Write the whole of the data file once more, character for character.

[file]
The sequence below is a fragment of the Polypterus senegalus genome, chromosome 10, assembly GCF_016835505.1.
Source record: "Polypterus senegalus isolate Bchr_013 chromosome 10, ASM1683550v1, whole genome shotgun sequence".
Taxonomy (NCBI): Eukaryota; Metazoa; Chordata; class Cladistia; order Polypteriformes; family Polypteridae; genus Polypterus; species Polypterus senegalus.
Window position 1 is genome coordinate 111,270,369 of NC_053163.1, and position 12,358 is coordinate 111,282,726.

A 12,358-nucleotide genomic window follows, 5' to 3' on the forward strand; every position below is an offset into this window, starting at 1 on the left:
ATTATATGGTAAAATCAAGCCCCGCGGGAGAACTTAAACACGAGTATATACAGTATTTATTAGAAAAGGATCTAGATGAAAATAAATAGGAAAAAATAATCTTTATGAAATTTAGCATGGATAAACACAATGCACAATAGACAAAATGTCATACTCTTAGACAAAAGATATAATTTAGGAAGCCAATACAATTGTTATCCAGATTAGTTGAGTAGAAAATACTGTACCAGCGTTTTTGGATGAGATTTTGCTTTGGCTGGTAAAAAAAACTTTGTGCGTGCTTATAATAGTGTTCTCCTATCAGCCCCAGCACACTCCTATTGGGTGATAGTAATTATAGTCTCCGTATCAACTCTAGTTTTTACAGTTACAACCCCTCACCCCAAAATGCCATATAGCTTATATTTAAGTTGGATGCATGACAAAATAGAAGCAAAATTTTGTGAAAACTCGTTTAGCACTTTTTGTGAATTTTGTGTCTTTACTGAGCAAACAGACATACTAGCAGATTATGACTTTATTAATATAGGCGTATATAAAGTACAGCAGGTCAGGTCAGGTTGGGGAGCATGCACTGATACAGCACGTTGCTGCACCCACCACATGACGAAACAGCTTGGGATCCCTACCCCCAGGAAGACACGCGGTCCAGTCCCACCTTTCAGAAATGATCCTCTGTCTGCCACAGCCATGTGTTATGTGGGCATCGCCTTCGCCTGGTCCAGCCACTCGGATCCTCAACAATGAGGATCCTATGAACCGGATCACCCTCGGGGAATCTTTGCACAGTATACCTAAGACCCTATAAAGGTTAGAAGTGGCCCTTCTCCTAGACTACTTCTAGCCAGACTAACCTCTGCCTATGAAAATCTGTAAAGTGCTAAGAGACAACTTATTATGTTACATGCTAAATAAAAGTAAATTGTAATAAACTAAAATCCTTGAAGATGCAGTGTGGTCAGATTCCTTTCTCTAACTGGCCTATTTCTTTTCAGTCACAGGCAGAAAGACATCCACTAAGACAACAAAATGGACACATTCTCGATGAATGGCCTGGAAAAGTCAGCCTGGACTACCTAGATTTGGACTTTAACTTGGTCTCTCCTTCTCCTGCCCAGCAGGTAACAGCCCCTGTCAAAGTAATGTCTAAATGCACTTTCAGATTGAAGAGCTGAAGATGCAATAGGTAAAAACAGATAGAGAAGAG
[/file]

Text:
The sequence below is a fragment of the Polypterus senegalus genome, chromosome 10, assembly GCF_016835505.1.
Source record: "Polypterus senegalus isolate Bchr_013 chromosome 10, ASM1683550v1, whole genome shotgun sequence".
Taxonomy (NCBI): Eukaryota; Metazoa; Chordata; class Cladistia; order Polypteriformes; family Polypteridae; genus Polypterus; species Polypterus senegalus.
Window position 1 is genome coordinate 111,270,369 of NC_053163.1, and position 12,358 is coordinate 111,282,726.

A 12,358-nucleotide genomic window follows, 5' to 3' on the forward strand; every position below is an offset into this window, starting at 1 on the left:
ATTATATGGTAAAATCAAGCCCCGCGGGAGAACTTAAACACGAGTATATACAGTATTTATTAGAAAAGGATCTAGATGAAAATAAATAGGAAAAAATAATCTTTATGAAATTTAGCATGGATAAACACAATGCACAATAGACAAAATGTCATACTCTTAGACAAAAGATATAATTTAGGAAGCCAATACAATTGTTATCCAGATTAGTTGAGTAGAAAATACTGTACCAGCGTTTTTGGATGAGATTTTGCTTTGGCTGGTAAAAAAAACTTTGTGCGTGCTTATAATAGTGTTCTCCTATCAGCCCCAGCACACTCCTATTGGGTGATAGTAATTATAGTCTCCGTATCAACTCTAGTTTTTACAGTTACAACCCCTCACCCCAAAATGCCATATAGCTTATATTTAAGTTGGATGCATGACAAAATAGAAGCAAAATTTTGTGAAAACTCGTTTAGCACTTTTTGTGAATTTTGTGTCTTTACTGAGCAAACAGACATACTAGCAGATTATGACTTTATTAATATAGGCGTATATAAAGTACAGCAGGTCAGGTCAGGTTGGGGAGCATGCACTGATACAGCACGTTGCTGCACCCACCACATGACGAAACAGCTTGGGATCCCTACCCCCAGGAAGACACGCGGTCCAGTCCCACCTTTCAGAAATGATCCTCTGTCTGCCACAGCCATGTGTTATGTGGGCATCGCCTTCGCCTGGTCCAGCCACTCGGATCCTCAACAATGAGGATCCTATGAACCGGATCACCCTCGGGGAATCTTTGCACAGTATACCTAAGACCCTATAAAGGTTAGAAGTGGCCCTTCTCCTAGACTACTTCTAGCCAGACTAACCTCTGCCTATGAAAATCTGTAAAGTGCTAAGAGACAACTTATTATGTTACATGCTAAATAAAAGTAAATTGTAATAAACTAAAATCCTTGAAGATGCAGTGTGGTCAGATTCCTTTCTCTAACTGGCCTATTTCTTTTCAGTCACAGGCAGAAAGACATCCACTAAGACAACAAAATGGACACATTCTCGATGAATGGCCTGGAAAAGTCAGCCTGGACTACCTAGATTTGGACTTTAACTTGGTCTCTCCTTCTCCTGCCCAGCAGGTAACAGCCCCTGTCAAAGTAATGTCTAAATGCACTTTCAGATTGAAGAGCTGAAGATGCAATAGGTAAAAACAGATAGAGAAGAG